Populism is no longer a wave, but a tsunami--and its next target is Brazil.
Dubbed by some as “Brazil’s Donald Trump”, far-right presidential candidate Jair Bolsonaro won 46 percent of the vote in the first round of elections. On October 28, he’ll go up against Workers’ Party candidate Fernando Haddad, who won 29 percent in the first round.
Most believe Bolsonaro’s got this in the bag, and his victory would be a game-changer for Brazil, with markets watching very closely.
That’s because Bolsonaro—the Social Liberal Party’s candidate—is talking about a privatization-focused agenda that has Trump written all over it: He’s promised to withdraw from the UN’s Paris Agreement on climate change, roll back environmental protections and fines, boost mining and oil exploration.
But on tariffs, he is possibly non-Trump: He’s vowed to reduce import tariffs and other trade barriers—sort of.
He’s also vowed to hit out at corruption and … well … in different words, make Brazil great again, with a bit of help from God.
It sounds like a bit of a potential windfall for foreign businesses who are keen to exploit Brazil’s natural resources, but skeptics abound—and many of them are concerned that the economic agenda being pushed here is vague, at best.
But Brazil was ripe for this brand of populism.
The pro-cyclical fiscal policies of former left-wing president Dilma Rousseff led to macroeconomic instability and ended in his impeachment in 2016. That led to a centrist interim government that adopted austerity measures. And like Italy, Brazil is tired of living under austerity, even if it did manage to return to economic growth last year. That growth has been painfully slow, and the austerity measures, dangerously unpopular.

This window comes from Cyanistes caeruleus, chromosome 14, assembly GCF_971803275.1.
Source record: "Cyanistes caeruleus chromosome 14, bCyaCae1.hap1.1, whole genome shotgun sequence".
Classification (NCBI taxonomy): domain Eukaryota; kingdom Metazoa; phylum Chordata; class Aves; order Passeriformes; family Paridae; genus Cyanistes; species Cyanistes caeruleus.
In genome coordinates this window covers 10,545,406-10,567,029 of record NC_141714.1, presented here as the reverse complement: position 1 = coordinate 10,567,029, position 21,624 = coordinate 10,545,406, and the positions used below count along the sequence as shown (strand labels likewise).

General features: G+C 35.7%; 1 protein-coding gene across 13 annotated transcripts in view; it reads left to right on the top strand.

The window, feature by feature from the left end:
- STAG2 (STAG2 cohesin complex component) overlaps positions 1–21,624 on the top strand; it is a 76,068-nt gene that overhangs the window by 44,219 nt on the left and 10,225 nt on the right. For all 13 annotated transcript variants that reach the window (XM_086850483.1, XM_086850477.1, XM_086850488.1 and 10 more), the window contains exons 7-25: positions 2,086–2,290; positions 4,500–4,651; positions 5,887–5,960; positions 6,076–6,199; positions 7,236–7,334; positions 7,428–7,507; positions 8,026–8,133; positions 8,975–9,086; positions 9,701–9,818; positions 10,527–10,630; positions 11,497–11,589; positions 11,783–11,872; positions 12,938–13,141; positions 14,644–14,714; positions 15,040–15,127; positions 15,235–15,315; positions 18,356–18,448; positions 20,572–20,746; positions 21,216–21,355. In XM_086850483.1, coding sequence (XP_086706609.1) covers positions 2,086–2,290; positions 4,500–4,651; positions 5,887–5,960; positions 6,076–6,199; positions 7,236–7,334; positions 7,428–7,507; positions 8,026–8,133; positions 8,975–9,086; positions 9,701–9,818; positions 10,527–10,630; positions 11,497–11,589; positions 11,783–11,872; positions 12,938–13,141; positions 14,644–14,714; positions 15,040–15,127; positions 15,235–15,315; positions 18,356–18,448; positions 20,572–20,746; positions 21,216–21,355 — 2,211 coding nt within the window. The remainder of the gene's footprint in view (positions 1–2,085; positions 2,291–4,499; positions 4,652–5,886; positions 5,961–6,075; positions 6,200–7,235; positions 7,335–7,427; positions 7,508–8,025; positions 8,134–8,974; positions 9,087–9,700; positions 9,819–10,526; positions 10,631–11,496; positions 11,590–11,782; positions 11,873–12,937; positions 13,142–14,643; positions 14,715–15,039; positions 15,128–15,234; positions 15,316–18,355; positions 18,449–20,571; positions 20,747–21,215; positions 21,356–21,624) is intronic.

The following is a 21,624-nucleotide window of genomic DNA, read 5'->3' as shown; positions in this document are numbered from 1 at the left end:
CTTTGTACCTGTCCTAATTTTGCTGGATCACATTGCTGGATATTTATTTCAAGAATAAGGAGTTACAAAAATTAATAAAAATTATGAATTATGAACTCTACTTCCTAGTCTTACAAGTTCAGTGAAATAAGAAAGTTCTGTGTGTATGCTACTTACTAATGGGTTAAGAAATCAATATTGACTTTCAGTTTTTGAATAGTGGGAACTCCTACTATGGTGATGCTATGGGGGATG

Where it gets confusing particularly is on the international scene.
While Bolsonaro has talked up privatization and vowed to reduce import tariffs. Speaking out of the other side of his mouth, he wants a review of regional trade partnerships and says he would gun for better deals for Brazil.
And while much of his noise has sounded tantalizing for foreign investors, this does not: Bolsonaro has called for more restrictions on foreign investment in strategic sectors—that means energy (think: Brazil’s lucrative pre-salt oil resources).
In short, he promises to “break the system”, which isn’t always a cue for investors to jump on board. And at home, it’s having a significant polarizing effect, much as Trump has polarized the U.S.
Despite protests in the streets that have been described as in the “hundreds”, surveyors give Bolsonaro the advantage, with Datafolha on Wednesday putting him at 58 percent, compared to Haddad’s expected 42 percent.
As far as markets are concerned, the jury is still out deliberating.
Brazilian markets soared last week on Bolsonaro’s free-market reform promises. That’s a huge deal because this is the biggest economy in Latin America, and many would like to see an end to the protectionism.
But this is where critics come out of the woodwork and where red flags over the would-be president’s agenda start waving noticeably.
On Tuesday, Bolsonaro came out with a statement that the core business of state-run oil giant Petrobras would not be part of the free-market reform plan—nor would its electricity generation operations.
So, investors will argue, it’s not much of a privatization agenda, or a free-market reform agenda, if the biggest gem in the portfolio isn’t included.
By Michael Kern for Safehaven.com
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